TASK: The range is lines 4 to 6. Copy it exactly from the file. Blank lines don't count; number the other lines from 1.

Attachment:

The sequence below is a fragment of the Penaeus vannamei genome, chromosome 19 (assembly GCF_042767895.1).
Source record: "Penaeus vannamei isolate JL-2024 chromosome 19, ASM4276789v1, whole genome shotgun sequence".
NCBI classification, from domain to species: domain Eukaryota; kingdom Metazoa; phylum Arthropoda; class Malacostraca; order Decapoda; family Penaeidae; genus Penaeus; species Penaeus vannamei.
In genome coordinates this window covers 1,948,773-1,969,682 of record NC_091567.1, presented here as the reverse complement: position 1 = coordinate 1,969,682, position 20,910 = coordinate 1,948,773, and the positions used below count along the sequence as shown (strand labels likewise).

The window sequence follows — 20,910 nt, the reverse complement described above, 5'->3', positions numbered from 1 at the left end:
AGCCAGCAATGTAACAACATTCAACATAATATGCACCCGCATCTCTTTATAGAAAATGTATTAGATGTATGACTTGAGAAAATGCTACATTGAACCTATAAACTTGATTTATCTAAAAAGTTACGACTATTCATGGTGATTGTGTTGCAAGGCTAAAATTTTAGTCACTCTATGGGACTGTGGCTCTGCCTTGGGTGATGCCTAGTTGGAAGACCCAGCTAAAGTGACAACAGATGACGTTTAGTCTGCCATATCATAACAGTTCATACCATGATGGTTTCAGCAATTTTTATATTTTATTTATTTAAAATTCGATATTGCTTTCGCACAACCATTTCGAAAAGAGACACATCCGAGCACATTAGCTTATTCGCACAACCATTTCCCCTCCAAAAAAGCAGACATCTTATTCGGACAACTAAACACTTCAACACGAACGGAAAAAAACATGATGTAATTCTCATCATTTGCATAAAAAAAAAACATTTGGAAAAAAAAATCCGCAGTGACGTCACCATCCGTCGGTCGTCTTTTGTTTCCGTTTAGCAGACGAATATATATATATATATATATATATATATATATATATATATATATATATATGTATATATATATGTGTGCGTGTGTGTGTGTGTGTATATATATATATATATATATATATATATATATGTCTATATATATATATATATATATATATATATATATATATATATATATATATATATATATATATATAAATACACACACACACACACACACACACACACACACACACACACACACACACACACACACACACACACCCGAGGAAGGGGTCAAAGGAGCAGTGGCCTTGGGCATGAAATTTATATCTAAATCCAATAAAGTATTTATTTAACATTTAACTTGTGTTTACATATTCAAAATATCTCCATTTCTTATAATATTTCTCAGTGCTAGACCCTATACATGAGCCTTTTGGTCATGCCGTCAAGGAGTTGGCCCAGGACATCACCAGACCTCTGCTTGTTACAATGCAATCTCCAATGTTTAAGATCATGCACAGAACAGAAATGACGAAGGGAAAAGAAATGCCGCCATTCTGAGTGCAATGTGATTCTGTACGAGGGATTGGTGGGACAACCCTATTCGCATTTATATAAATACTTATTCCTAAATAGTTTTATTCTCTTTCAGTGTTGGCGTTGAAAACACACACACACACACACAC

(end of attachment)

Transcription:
In genome coordinates this window covers 1,948,773-1,969,682 of record NC_091567.1, presented here as the reverse complement: position 1 = coordinate 1,969,682, position 20,910 = coordinate 1,948,773, and the positions used below count along the sequence as shown (strand labels likewise).

The window sequence follows — 20,910 nt, the reverse complement described above, 5'->3', positions numbered from 1 at the left end:
AGCCAGCAATGTAACAACATTCAACATAATATGCACCCGCATCTCTTTATAGAAAATGTATTAGATGTATGACTTGAGAAAATGCTACATTGAACCTATAAACTTGATTTATCTAAAAAGTTACGACTATTCATGGTGATTGTGTTGCAAGGCTAAAATTTTAGTCACTCTATGGGACTGTGGCTCTGCCTTGGGTGATGCCTAGTTGGAAGACCCAGCTAAAGTGACAACAGATGACGTTTAGTCTGCCATATCATAACAGTTCATACCATGATGGTTTCAGCAATTTTTATATTTTATTTATTTAAAATTCGATATTGCTTTCGCACAACCATTTCGAAAAGAGACACATCCGAGCACATTAGCTTATTCGCACAACCATTTCCCCTCCAAAAAAGCAGACATCTTATTCGGACAACTAAACACTTCAACACGAACGGAAAAAAACATGATGTAATTCTCATCATTTGCATAAAAAAAAAACATTTGGAAAAAAAAATCCGCAGTGACGTCACCATCCGTCGGTCGTCTTTTGTTTCCGTTTAGCAGACGAATATATATATATATATATATATATATATATATATATATATATATATATATGTATATATATATGTGTGCGTGTGTGTGTGTGTGTATATATATATATATATATATATATATATATATGTCTATATATATATATATATATATATATATATATATATATATATATATATATATATATATATATATAAATACACACACACACACACACACACACACACACACACACACACACACACACACACACACACACACACCCGAGGAAGGGGTCAAAGGAGCAGTGGCCTTGGGCATGAAATTTATATCTAAATCCAATAAAGTATTTATTTAACATTTAACTTGTGTTTACATATTCAAAATATCTCCATTTCTTATAATATTTCTCAGTGCTAGACCCTATACATGAGCCTTTTGGTCATGCCGTCAAGGAGTTGGCCCAGGACATCACCAGACCTCTGCTTGTTACAATGCAATCTCCAATGTTTAAGATCATGCACAGAACAGAAATGACGAAGGGAAAAGAAATGCCGCCATTCTGAGTGCAATGTGATTCTGTACGAGGGATTGGTGGGACAACCCTATTCGCATTTATATAAATACTTATTCCTAAATAGTTTTATTCTCTTTCAGTGTTGGCGTTGAAAACACACACACACACACACAC